Don't ignore the feeling.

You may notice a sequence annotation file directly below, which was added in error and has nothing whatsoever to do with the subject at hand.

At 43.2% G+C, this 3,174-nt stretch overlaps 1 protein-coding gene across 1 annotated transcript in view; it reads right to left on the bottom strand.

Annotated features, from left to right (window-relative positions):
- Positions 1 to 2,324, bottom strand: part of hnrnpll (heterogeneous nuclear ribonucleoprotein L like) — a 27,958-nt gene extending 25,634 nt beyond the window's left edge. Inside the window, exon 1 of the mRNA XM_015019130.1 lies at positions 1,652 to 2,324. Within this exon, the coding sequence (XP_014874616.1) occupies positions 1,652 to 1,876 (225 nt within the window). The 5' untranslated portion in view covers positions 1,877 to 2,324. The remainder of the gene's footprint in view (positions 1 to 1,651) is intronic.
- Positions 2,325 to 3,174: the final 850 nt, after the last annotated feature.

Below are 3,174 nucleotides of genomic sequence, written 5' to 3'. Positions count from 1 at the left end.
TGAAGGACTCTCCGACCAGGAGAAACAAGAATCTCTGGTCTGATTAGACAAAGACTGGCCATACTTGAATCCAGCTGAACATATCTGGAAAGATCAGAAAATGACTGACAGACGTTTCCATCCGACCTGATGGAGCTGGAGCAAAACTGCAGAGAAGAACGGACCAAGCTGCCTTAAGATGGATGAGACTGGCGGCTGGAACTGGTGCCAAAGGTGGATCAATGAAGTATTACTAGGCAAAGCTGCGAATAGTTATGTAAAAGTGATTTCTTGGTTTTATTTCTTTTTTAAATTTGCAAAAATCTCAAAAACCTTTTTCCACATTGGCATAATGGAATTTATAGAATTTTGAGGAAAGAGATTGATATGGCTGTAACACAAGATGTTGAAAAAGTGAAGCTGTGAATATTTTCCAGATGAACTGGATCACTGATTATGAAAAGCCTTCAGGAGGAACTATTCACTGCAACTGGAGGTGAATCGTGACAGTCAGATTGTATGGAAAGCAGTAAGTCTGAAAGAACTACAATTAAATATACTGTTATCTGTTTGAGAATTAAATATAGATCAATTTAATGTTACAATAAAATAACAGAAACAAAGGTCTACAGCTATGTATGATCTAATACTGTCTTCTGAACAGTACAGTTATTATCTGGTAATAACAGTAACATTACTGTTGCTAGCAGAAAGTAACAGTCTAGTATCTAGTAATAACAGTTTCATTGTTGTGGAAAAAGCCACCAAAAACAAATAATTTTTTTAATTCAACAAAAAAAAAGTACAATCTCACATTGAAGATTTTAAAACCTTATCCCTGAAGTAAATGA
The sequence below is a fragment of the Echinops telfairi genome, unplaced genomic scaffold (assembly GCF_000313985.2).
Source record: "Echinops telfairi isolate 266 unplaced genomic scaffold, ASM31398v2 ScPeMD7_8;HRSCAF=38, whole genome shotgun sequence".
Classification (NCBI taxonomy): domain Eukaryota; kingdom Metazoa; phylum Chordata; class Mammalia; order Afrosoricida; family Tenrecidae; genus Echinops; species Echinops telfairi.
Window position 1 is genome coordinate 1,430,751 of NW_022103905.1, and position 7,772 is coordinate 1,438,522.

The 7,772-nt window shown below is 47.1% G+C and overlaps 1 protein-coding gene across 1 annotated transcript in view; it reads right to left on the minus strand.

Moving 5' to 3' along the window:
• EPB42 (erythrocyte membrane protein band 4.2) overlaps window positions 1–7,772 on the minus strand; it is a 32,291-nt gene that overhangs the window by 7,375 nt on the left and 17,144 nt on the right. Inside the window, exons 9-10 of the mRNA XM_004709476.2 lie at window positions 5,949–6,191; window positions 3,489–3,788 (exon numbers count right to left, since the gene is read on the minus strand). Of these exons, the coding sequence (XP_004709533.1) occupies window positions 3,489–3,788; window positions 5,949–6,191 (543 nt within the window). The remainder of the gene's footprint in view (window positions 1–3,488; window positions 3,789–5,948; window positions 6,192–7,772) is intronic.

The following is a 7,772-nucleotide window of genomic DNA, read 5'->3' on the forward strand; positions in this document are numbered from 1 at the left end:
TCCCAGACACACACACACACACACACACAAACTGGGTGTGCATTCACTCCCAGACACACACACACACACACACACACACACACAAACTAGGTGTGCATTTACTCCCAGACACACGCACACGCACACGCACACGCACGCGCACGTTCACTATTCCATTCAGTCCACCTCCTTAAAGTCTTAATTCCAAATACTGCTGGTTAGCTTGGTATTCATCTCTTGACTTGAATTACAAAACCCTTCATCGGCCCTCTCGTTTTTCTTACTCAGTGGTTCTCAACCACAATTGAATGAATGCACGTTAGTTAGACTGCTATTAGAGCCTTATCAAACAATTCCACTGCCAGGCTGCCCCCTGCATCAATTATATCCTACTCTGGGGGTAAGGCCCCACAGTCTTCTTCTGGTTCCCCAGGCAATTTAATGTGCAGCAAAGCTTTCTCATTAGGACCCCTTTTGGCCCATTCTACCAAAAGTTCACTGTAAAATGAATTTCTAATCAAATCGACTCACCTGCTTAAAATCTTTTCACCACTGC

That burnout that you're feeling is really a fine, but you're not currently operating inside of your zone of genius. That's the obstacle. But here's the opportunity. If you will listen to your burnout, it can be a huge wake up call that helps you start searching for the thing that you were really meant to do. The thing that's perfectly aligned with your unique gifts, your unique talents. And if you listen to your burnout, and you take it seriously, it'll show you that what you're currently doing is keeping you from what you should be doing. And then you have a choice. Do you stay locked inside of your zone of competence or even your zone of excellence? Or do you start going after your zone of genius? Do you continue to wallow and burnout? doing a job that you're good at? What you're not really passionate about? Or do you take your burnout as a sign that you are called to do something more? Well, I'll tell you what builders do. Builders don't ignore burnout, they pay attention. They see that burnout as a sign that they've been called to step into something greater. And instead of letting burnout be an obstacle that keeps them vaguely dissatisfied in their work. They see burnout as a chance to recognize the opportunities that they may have been overlooking all along. Just this week, I was working with a superintendent. And we were trying to get through some of the challenges in his district when I finally just turned to him. And I asked him, I said, Listen, it seems to me, like you're just trying to build a school district. That's a slightly better version of the district you're already have. It's not your real passion. And he said he shook his hand. He said no, but he's so frustrated. He's so frustrated, because he knew that he wanted to turn his district into something bigger and better. But he had gotten and fallen into this trap of just giving the district good enough. You see, sometimes you're burned down. And it doesn't mean you need to leave your job.